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From Nerve Fiber to Nobel Prize: Grant County

The UW helped train Platteville’s Herbert Gasser into Nobel Prize–winning scientist.

May 24, 2018
Herbert Spencer Gasser

Did you know about Platteville’s place in the history of this prestigious prize?

A mining town. An agricultural hub. These are what Platteville is known as. But the hometown of a Nobel Prize recipient? Not so much. But it is. Herbert Spencer Gasser was born on July 5, 1888, and went on to earn the Nobel Prize in physiology or medicine in 1944 jointly with his mentor Joseph Erlanger.

Before achieving fame in the medical field, Gasser roamed the fields in this southwestern corner of Wisconsin while avidly reading the works of Darwin, Huxley, and Herbert Spencer. He attended the University of Wisconsin in 1907, finishing his undergraduate studies in zoology in only two years. In 1909, Gasser enrolled in the university’s medical school, where he first met Erlanger. Gasser completed his MD in 1915 at the Johns Hopkins University School of Medicine and joined Erlanger’s laboratory at Washington University in Saint Louis in 1921.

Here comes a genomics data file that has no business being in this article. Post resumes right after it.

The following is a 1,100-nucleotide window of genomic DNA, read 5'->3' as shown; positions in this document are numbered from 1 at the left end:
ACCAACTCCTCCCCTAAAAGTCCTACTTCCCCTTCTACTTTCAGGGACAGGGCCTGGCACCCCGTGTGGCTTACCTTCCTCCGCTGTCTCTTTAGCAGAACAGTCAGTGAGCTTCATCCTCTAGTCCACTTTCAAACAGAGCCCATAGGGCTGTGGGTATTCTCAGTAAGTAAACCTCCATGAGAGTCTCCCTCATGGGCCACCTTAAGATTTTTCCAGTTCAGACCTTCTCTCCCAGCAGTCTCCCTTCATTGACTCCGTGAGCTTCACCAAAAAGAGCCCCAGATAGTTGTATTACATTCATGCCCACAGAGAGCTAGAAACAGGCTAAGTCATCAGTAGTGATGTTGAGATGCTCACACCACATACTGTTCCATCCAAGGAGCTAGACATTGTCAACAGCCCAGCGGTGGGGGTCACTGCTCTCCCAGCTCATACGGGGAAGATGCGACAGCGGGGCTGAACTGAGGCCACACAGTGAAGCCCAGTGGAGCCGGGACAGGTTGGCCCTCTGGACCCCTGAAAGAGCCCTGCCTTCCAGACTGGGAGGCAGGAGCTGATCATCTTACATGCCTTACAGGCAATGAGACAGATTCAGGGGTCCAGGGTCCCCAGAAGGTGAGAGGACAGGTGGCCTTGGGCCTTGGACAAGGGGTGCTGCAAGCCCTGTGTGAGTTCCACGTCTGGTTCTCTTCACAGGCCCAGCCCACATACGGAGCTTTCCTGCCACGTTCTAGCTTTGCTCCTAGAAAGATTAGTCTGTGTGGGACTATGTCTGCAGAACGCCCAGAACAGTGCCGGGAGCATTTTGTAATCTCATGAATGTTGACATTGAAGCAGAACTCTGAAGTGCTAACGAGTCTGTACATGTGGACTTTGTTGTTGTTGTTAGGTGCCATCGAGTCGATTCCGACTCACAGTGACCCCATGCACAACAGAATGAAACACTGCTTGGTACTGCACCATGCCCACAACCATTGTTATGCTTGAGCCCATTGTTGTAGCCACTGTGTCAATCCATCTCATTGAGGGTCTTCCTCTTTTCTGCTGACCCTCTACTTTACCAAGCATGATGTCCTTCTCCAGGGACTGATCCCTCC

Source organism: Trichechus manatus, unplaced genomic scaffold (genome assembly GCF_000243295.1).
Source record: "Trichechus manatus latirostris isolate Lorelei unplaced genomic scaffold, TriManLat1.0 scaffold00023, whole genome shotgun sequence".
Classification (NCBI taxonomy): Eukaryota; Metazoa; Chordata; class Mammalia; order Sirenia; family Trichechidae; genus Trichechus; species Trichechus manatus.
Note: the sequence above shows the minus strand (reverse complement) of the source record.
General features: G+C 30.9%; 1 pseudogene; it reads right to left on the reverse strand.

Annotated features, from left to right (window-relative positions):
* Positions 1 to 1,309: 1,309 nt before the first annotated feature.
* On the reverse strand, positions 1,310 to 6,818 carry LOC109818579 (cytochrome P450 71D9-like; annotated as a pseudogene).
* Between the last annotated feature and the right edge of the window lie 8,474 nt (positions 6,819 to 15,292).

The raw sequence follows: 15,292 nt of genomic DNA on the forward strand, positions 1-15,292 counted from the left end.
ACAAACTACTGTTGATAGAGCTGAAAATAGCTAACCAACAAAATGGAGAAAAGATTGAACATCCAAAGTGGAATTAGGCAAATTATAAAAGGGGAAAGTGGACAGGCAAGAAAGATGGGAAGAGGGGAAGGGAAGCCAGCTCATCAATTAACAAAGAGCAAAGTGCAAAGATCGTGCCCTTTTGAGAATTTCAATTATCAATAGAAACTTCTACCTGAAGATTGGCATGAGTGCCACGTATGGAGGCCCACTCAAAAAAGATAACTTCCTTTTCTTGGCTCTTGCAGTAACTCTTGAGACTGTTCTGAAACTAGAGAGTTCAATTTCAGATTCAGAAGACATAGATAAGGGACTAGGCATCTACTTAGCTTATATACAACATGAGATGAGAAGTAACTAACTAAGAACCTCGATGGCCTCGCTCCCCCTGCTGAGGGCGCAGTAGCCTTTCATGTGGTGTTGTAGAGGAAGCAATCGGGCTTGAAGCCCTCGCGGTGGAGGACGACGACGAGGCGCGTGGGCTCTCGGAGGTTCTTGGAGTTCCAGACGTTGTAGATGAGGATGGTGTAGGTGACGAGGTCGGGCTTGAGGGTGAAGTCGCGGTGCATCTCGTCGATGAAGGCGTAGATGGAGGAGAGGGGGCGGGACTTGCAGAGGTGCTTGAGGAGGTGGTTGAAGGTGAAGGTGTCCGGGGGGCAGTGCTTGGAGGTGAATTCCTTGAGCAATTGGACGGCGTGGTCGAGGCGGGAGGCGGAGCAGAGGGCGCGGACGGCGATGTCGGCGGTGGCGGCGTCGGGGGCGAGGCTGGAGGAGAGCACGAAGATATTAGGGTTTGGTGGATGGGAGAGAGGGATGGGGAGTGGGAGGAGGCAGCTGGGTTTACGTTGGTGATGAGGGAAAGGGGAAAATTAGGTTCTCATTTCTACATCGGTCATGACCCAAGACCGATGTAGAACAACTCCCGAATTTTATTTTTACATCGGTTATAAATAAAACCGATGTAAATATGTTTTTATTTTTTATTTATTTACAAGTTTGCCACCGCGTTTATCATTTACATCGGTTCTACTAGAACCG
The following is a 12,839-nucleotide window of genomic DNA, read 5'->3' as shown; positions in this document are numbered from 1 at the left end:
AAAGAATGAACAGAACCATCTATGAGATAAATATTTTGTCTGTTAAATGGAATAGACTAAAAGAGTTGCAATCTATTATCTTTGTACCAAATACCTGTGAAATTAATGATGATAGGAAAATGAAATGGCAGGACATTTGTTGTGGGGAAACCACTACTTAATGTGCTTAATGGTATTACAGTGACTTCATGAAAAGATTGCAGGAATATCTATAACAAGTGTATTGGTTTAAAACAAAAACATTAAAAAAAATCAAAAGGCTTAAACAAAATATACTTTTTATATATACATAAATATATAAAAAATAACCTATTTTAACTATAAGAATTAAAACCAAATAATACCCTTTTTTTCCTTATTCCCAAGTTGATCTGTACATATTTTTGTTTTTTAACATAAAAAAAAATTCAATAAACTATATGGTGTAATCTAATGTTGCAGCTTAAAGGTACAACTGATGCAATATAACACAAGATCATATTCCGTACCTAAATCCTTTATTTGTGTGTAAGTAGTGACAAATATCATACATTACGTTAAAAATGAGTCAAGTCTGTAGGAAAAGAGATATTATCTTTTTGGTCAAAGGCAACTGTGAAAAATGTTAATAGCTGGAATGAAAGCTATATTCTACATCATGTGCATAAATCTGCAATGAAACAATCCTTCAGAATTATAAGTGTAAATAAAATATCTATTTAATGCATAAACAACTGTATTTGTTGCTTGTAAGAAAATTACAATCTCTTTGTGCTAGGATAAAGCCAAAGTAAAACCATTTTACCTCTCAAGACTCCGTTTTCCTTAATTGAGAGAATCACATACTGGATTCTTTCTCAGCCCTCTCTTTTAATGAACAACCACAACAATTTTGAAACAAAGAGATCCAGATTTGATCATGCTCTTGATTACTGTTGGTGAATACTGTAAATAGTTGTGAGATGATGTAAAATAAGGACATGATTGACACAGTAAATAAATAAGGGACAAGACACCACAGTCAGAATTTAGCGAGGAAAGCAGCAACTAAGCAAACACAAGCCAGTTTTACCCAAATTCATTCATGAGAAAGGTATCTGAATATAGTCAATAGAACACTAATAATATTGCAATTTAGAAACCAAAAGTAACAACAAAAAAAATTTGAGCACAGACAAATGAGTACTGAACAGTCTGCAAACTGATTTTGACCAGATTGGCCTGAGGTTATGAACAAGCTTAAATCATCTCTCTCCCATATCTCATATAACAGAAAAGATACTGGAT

It was during their work together that Gasser and Erlanger studied the different functions of single nerve fibers. By 1924, they had succeeded in adapting an oscillograph to physiological research, enabling them to visualize amplified nerve impulses on a fluorescent screen. Using this device, they demonstrated that different nerve fibers exist for the transmission of specific kinds of impulses, such as those relating to pain, cold, and heat. Their work also made it possible to construct improved recording machines to diagnose brain and nervous disorders and to ascertain the success of treatments for these diseases.

“Gasser’s efforts led to advances in our knowledge of reflex action and the mechanism of pain and have inspired a large school of neurophysiologists.”

According to the Nobel Prize website, the two scientists were awarded this honor “for their discoveries relating to the highly differentiated functions of single nerve fibers.” Ever the academic, Gasser used his prize money to fund further research on the subject.

Gasser’s efforts led to advances in our knowledge of reflex action and the mechanism of pain and have inspired a large school of neurophysiologists.

Although he never again called Platteville home, Gasser’s Wisconsin roots were strong if not well known.

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